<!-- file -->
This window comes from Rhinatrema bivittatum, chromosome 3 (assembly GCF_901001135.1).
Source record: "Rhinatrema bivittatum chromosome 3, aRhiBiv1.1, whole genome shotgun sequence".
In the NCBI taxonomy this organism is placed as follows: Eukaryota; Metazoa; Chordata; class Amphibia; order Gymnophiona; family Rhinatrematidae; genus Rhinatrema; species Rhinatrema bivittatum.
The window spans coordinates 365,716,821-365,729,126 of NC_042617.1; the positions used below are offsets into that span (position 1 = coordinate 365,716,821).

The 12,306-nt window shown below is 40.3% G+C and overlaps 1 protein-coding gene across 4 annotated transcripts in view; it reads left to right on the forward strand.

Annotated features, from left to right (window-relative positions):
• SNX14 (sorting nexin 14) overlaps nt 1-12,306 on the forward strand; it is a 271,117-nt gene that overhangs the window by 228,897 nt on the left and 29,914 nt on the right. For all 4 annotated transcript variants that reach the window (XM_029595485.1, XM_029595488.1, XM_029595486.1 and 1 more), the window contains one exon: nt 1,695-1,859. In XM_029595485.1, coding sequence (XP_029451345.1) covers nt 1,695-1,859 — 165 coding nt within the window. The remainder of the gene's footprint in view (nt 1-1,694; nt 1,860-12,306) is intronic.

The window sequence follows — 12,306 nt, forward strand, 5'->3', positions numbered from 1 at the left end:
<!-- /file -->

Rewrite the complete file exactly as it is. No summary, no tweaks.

This window comes from Rhinatrema bivittatum, chromosome 3 (assembly GCF_901001135.1).
Source record: "Rhinatrema bivittatum chromosome 3, aRhiBiv1.1, whole genome shotgun sequence".
In the NCBI taxonomy this organism is placed as follows: Eukaryota; Metazoa; Chordata; class Amphibia; order Gymnophiona; family Rhinatrematidae; genus Rhinatrema; species Rhinatrema bivittatum.
The window spans coordinates 365,716,821-365,729,126 of NC_042617.1; the positions used below are offsets into that span (position 1 = coordinate 365,716,821).

The 12,306-nt window shown below is 40.3% G+C and overlaps 1 protein-coding gene across 4 annotated transcripts in view; it reads left to right on the forward strand.

Annotated features, from left to right (window-relative positions):
• SNX14 (sorting nexin 14) overlaps nt 1-12,306 on the forward strand; it is a 271,117-nt gene that overhangs the window by 228,897 nt on the left and 29,914 nt on the right. For all 4 annotated transcript variants that reach the window (XM_029595485.1, XM_029595488.1, XM_029595486.1 and 1 more), the window contains one exon: nt 1,695-1,859. In XM_029595485.1, coding sequence (XP_029451345.1) covers nt 1,695-1,859 — 165 coding nt within the window. The remainder of the gene's footprint in view (nt 1-1,694; nt 1,860-12,306) is intronic.

The window sequence follows — 12,306 nt, forward strand, 5'->3', positions numbered from 1 at the left end: